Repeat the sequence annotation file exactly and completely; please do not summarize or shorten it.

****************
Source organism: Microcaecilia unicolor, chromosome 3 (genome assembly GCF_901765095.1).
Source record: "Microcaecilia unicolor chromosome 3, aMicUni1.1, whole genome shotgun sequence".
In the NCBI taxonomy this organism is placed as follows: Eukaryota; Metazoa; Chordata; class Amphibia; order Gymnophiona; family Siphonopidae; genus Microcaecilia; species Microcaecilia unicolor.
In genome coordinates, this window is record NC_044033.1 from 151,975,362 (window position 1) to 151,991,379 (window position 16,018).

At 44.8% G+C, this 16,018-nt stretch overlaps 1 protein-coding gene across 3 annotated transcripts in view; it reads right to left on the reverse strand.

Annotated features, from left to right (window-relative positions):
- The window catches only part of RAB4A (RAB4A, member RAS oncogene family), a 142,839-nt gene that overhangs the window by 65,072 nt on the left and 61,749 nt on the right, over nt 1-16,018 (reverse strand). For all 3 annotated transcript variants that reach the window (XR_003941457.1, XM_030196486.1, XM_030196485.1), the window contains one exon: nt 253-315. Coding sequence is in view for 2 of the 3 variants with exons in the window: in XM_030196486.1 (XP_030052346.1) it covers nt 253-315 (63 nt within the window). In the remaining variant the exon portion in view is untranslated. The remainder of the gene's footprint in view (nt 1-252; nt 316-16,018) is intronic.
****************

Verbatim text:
Source organism: Microcaecilia unicolor, chromosome 3 (genome assembly GCF_901765095.1).
Source record: "Microcaecilia unicolor chromosome 3, aMicUni1.1, whole genome shotgun sequence".
In the NCBI taxonomy this organism is placed as follows: Eukaryota; Metazoa; Chordata; class Amphibia; order Gymnophiona; family Siphonopidae; genus Microcaecilia; species Microcaecilia unicolor.
In genome coordinates, this window is record NC_044033.1 from 151,975,362 (window position 1) to 151,991,379 (window position 16,018).

At 44.8% G+C, this 16,018-nt stretch overlaps 1 protein-coding gene across 3 annotated transcripts in view; it reads right to left on the reverse strand.

Annotated features, from left to right (window-relative positions):
- The window catches only part of RAB4A (RAB4A, member RAS oncogene family), a 142,839-nt gene that overhangs the window by 65,072 nt on the left and 61,749 nt on the right, over nt 1-16,018 (reverse strand). For all 3 annotated transcript variants that reach the window (XR_003941457.1, XM_030196486.1, XM_030196485.1), the window contains one exon: nt 253-315. Coding sequence is in view for 2 of the 3 variants with exons in the window: in XM_030196486.1 (XP_030052346.1) it covers nt 253-315 (63 nt within the window). In the remaining variant the exon portion in view is untranslated. The remainder of the gene's footprint in view (nt 1-252; nt 316-16,018) is intronic.